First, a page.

We test for performance two multi-asset counterparty credit risk portfolios with about 720,000 trades in 6 currencies, interest rate, equity and FX derivatives. The two portfolios differ in that one has 500 counterparties and the other 3000.  This approximates a medium-sized and large-sized  "core" XVA portfolio by banks, where core implies that counterparty credit factors are best modeled dynamically.

We simulate over 90 monthly time intervals for a total of 60,000 (resp. 10,800) scenarios. Interest rate derivatives are modeled by two factor interest rate models with local volatility, stochastic drift and jumps. Equity and FX derivatives are modeled by stochastic local vol models with jumps (SLVJ). Counterparty credit is modeled with a credit-equity model of the SLVJ type. We calculate counterparty specific and legal-entity-level XVA metrics including CVA, FVA, KVA, PFE and carry out a reverse stress analysis.

We run on a single Apple M2 Max processor with 96 GB of unified memory for its 12 CPU and 38 GPU cores.  The first model runs in under 9 minutes and consumes 3 WHr. The second runs in 16'20'' and consumes 4.26 WHr.  These numbers are fractions of traditional models' timings and energy consumptions.

Here are the recorded performance demos:

and here is a sample model run report for this sort of analysis with results and additional details.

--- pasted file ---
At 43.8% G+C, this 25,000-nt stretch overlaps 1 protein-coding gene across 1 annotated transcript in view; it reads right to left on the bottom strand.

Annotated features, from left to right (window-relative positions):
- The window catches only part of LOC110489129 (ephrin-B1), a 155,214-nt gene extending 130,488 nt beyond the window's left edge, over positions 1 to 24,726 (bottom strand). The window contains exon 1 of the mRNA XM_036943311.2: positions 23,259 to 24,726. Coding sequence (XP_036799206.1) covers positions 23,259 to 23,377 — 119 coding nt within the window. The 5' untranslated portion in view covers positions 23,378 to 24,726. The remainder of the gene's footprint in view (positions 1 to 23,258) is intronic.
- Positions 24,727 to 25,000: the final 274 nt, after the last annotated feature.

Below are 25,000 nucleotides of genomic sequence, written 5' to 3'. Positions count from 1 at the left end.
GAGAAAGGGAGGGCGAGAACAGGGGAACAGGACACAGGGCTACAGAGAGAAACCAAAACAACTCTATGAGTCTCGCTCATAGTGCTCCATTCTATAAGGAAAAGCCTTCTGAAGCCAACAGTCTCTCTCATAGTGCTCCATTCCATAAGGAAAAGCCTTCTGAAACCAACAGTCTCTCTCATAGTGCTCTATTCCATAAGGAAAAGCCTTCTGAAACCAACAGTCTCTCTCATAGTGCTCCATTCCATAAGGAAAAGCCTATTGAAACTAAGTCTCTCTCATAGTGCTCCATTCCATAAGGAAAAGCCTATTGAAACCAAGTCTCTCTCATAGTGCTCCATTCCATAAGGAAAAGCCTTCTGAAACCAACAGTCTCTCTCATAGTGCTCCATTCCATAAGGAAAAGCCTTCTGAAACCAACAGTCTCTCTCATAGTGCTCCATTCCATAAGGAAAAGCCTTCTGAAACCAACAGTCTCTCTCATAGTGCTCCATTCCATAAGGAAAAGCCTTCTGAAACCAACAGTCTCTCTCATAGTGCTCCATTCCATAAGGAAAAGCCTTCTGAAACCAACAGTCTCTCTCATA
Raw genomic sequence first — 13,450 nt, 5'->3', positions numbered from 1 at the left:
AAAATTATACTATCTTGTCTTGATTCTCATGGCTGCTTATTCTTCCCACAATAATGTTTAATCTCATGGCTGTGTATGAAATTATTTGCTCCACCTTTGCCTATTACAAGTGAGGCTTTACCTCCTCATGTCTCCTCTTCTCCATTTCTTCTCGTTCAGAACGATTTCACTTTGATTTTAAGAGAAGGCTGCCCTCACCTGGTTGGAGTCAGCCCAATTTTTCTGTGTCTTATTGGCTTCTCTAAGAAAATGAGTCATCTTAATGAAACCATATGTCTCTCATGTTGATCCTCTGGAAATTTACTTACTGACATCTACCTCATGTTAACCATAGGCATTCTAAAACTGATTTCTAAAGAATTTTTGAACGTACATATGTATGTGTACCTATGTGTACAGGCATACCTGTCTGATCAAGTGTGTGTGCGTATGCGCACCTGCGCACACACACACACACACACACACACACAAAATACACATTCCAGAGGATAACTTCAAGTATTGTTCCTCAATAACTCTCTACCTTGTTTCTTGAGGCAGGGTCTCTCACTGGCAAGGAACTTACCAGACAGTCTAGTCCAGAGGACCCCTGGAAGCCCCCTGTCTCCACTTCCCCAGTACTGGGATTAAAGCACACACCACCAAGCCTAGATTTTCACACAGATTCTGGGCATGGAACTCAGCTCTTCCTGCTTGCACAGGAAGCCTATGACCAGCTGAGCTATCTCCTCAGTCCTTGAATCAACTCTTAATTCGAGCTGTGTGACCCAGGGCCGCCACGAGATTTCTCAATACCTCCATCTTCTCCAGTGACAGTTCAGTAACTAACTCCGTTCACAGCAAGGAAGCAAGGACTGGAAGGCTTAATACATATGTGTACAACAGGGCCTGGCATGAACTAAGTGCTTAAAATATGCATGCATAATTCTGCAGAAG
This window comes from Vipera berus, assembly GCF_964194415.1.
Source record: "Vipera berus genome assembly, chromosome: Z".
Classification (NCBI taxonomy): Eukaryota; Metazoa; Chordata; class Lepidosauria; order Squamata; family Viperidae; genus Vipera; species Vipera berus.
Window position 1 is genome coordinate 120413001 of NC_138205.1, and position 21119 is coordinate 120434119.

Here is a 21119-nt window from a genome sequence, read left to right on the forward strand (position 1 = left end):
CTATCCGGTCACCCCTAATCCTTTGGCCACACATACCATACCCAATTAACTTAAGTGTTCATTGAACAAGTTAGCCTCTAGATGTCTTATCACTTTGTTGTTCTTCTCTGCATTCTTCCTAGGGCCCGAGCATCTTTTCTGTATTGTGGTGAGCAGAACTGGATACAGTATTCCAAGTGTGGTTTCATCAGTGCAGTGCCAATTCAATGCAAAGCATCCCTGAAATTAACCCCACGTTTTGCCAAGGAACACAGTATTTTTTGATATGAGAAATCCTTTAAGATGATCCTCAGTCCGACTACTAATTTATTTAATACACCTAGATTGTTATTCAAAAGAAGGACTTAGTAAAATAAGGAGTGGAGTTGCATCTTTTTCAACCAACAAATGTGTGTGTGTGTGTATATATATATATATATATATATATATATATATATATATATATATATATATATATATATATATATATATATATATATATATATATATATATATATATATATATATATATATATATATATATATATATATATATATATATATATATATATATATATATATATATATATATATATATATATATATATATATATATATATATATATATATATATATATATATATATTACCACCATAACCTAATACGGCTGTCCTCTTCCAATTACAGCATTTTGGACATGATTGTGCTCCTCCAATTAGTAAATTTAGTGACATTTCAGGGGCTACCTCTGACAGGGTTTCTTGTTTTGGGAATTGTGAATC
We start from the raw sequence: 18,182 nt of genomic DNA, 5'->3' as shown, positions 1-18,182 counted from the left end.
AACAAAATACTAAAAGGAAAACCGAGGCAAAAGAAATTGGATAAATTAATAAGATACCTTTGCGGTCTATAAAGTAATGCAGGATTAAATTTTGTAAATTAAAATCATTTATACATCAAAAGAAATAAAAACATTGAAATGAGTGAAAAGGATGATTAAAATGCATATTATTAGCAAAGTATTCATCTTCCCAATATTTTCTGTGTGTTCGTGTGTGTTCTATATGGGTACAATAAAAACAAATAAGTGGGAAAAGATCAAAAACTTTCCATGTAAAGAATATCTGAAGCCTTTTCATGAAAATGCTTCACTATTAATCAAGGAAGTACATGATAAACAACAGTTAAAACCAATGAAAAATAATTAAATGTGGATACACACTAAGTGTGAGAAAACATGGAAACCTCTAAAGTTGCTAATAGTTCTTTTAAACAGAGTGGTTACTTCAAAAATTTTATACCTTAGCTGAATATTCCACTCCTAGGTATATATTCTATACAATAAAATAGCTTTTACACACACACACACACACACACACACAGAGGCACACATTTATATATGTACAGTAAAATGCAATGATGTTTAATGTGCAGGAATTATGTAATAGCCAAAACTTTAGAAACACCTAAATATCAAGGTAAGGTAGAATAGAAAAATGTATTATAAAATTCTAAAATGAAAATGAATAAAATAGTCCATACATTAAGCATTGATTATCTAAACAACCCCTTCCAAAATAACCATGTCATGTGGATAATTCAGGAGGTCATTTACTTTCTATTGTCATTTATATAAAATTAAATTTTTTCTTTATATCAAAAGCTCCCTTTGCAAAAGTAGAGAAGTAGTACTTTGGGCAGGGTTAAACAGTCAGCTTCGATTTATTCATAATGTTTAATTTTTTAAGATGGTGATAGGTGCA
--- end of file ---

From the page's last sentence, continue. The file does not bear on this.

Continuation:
Wrong-way Risk Model Run Metrics

We consider a portfolio of single stock and index equity options, including forwards, futures, European and American put and call options. The portfolio is automatically generated and includes about 500k trades and we assume the Clearing House has 60 members.

 

Members are divided by trading strategy: random, only-long, only-short, insurance portfolios (with only short puts) and portfolios with a random allocation. We run a total of 10,000,000 correlated scenarios assuming that both the underlying equity risk factors and the counterparty credit risk factors are modeled by defaultable stochastic-local volatility models with jumps. We postulate two kinds of jumps, small and frequent ones and large and rare ones. Both kinds of jumps are correlated with the stochastic driver for volatility which jumps up whenever the underlying jumps.

 

We define the WWR add-on as the collateral amount such that the counterparty CVA calculated assuming correlation and including the WWR add-on equals the CVA calculating neglecting correlations. We also carry out a Reverse Stress Testing analysis identifying the riskiest scenarios. All metrics are calculated at the legal entity level. The calculation completes in 10':16" and consumes 2.88 WHr of energy on the same Apple M2 Max processor as above.

Here is the recorded porformance demo:

For here is the model run report with the results and additional details.

Risk Analytics and AI

Risk Analytics in the Age of AI

The video introduces Esther in the context of Artificial Intelligence and Wrong-way Risk. It covers the technological and mathematical break-through developments that made Esther possible in the past 20 years. 

The video also includes a brief demonstration of the Esther modelling language and Cloud IDE.